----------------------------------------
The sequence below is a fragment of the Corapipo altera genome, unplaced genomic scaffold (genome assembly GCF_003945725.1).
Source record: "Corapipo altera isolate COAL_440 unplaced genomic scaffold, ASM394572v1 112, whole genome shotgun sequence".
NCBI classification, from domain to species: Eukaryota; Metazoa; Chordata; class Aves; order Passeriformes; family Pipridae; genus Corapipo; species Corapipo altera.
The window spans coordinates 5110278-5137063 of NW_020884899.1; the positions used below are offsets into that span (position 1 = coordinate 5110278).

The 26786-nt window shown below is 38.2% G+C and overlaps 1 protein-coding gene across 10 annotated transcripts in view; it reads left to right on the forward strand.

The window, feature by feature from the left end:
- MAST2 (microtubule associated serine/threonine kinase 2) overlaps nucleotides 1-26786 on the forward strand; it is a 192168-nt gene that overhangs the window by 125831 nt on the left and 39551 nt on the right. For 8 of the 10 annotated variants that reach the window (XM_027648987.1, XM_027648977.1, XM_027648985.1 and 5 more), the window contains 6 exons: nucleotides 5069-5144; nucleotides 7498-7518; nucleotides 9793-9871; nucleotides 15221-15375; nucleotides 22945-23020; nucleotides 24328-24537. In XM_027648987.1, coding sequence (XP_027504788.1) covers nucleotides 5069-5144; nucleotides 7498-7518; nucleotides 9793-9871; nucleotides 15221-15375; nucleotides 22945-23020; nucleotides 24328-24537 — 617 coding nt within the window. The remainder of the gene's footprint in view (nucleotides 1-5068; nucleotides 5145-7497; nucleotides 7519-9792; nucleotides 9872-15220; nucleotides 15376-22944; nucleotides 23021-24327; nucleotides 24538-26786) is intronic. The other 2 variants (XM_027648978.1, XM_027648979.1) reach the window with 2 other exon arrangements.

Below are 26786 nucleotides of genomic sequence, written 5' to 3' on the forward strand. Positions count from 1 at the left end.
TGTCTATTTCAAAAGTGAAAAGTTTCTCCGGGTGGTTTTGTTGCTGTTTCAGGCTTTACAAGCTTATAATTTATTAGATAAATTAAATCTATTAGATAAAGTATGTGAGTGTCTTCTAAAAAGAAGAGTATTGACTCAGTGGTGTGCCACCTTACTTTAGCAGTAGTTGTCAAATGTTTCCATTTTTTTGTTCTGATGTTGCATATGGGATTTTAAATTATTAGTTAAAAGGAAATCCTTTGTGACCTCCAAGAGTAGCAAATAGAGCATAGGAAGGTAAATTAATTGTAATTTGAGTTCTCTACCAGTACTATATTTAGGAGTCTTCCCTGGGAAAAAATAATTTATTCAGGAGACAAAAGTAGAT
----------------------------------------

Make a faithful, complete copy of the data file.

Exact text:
The sequence below is a fragment of the Corapipo altera genome, unplaced genomic scaffold (genome assembly GCF_003945725.1).
Source record: "Corapipo altera isolate COAL_440 unplaced genomic scaffold, ASM394572v1 112, whole genome shotgun sequence".
NCBI classification, from domain to species: Eukaryota; Metazoa; Chordata; class Aves; order Passeriformes; family Pipridae; genus Corapipo; species Corapipo altera.
The window spans coordinates 5110278-5137063 of NW_020884899.1; the positions used below are offsets into that span (position 1 = coordinate 5110278).

The 26786-nt window shown below is 38.2% G+C and overlaps 1 protein-coding gene across 10 annotated transcripts in view; it reads left to right on the forward strand.

The window, feature by feature from the left end:
- MAST2 (microtubule associated serine/threonine kinase 2) overlaps nucleotides 1-26786 on the forward strand; it is a 192168-nt gene that overhangs the window by 125831 nt on the left and 39551 nt on the right. For 8 of the 10 annotated variants that reach the window (XM_027648987.1, XM_027648977.1, XM_027648985.1 and 5 more), the window contains 6 exons: nucleotides 5069-5144; nucleotides 7498-7518; nucleotides 9793-9871; nucleotides 15221-15375; nucleotides 22945-23020; nucleotides 24328-24537. In XM_027648987.1, coding sequence (XP_027504788.1) covers nucleotides 5069-5144; nucleotides 7498-7518; nucleotides 9793-9871; nucleotides 15221-15375; nucleotides 22945-23020; nucleotides 24328-24537 — 617 coding nt within the window. The remainder of the gene's footprint in view (nucleotides 1-5068; nucleotides 5145-7497; nucleotides 7519-9792; nucleotides 9872-15220; nucleotides 15376-22944; nucleotides 23021-24327; nucleotides 24538-26786) is intronic. The other 2 variants (XM_027648978.1, XM_027648979.1) reach the window with 2 other exon arrangements.

Below are 26786 nucleotides of genomic sequence, written 5' to 3' on the forward strand. Positions count from 1 at the left end.
TGTCTATTTCAAAAGTGAAAAGTTTCTCCGGGTGGTTTTGTTGCTGTTTCAGGCTTTACAAGCTTATAATTTATTAGATAAATTAAATCTATTAGATAAAGTATGTGAGTGTCTTCTAAAAAGAAGAGTATTGACTCAGTGGTGTGCCACCTTACTTTAGCAGTAGTTGTCAAATGTTTCCATTTTTTTGTTCTGATGTTGCATATGGGATTTTAAATTATTAGTTAAAAGGAAATCCTTTGTGACCTCCAAGAGTAGCAAATAGAGCATAGGAAGGTAAATTAATTGTAATTTGAGTTCTCTACCAGTACTATATTTAGGAGTCTTCCCTGGGAAAAAATAATTTATTCAGGAGACAAAAGTAGAT